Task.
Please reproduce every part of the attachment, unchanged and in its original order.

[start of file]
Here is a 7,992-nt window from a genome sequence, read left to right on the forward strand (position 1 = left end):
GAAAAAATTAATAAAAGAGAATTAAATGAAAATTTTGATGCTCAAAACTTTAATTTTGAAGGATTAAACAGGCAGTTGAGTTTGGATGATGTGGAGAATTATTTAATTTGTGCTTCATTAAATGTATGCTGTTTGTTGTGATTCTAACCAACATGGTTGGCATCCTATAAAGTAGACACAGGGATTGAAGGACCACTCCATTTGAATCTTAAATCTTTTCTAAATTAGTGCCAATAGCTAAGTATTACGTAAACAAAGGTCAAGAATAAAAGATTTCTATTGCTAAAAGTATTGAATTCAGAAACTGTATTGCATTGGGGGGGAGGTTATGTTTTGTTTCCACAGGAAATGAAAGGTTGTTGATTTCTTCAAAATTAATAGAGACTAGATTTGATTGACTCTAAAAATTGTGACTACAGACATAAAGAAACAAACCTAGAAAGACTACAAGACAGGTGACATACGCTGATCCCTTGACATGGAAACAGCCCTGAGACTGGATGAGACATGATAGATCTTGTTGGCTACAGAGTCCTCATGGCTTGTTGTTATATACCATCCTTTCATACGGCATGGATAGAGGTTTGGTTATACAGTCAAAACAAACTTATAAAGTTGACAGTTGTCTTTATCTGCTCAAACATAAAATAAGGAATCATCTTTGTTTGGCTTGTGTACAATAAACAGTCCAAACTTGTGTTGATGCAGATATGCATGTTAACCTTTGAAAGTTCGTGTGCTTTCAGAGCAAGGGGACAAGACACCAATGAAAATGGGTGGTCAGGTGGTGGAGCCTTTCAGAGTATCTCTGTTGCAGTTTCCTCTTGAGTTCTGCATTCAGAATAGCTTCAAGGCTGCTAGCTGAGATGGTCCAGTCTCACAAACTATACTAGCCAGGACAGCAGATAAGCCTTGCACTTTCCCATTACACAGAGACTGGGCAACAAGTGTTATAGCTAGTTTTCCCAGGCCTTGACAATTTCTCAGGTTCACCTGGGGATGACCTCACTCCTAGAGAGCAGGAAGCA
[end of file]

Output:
Here is a 7,992-nt window from a genome sequence, read left to right on the forward strand (position 1 = left end):
GAAAAAATTAATAAAAGAGAATTAAATGAAAATTTTGATGCTCAAAACTTTAATTTTGAAGGATTAAACAGGCAGTTGAGTTTGGATGATGTGGAGAATTATTTAATTTGTGCTTCATTAAATGTATGCTGTTTGTTGTGATTCTAACCAACATGGTTGGCATCCTATAAAGTAGACACAGGGATTGAAGGACCACTCCATTTGAATCTTAAATCTTTTCTAAATTAGTGCCAATAGCTAAGTATTACGTAAACAAAGGTCAAGAATAAAAGATTTCTATTGCTAAAAGTATTGAATTCAGAAACTGTATTGCATTGGGGGGGAGGTTATGTTTTGTTTCCACAGGAAATGAAAGGTTGTTGATTTCTTCAAAATTAATAGAGACTAGATTTGATTGACTCTAAAAATTGTGACTACAGACATAAAGAAACAAACCTAGAAAGACTACAAGACAGGTGACATACGCTGATCCCTTGACATGGAAACAGCCCTGAGACTGGATGAGACATGATAGATCTTGTTGGCTACAGAGTCCTCATGGCTTGTTGTTATATACCATCCTTTCATACGGCATGGATAGAGGTTTGGTTATACAGTCAAAACAAACTTATAAAGTTGACAGTTGTCTTTATCTGCTCAAACATAAAATAAGGAATCATCTTTGTTTGGCTTGTGTACAATAAACAGTCCAAACTTGTGTTGATGCAGATATGCATGTTAACCTTTGAAAGTTCGTGTGCTTTCAGAGCAAGGGGACAAGACACCAATGAAAATGGGTGGTCAGGTGGTGGAGCCTTTCAGAGTATCTCTGTTGCAGTTTCCTCTTGAGTTCTGCATTCAGAATAGCTTCAAGGCTGCTAGCTGAGATGGTCCAGTCTCACAAACTATACTAGCCAGGACAGCAGATAAGCCTTGCACTTTCCCATTACACAGAGACTGGGCAACAAGTGTTATAGCTAGTTTTCCCAGGCCTTGACAATTTCTCAGGTTCACCTGGGGATGACCTCACTCCTAGAGAGCAGGAAGCA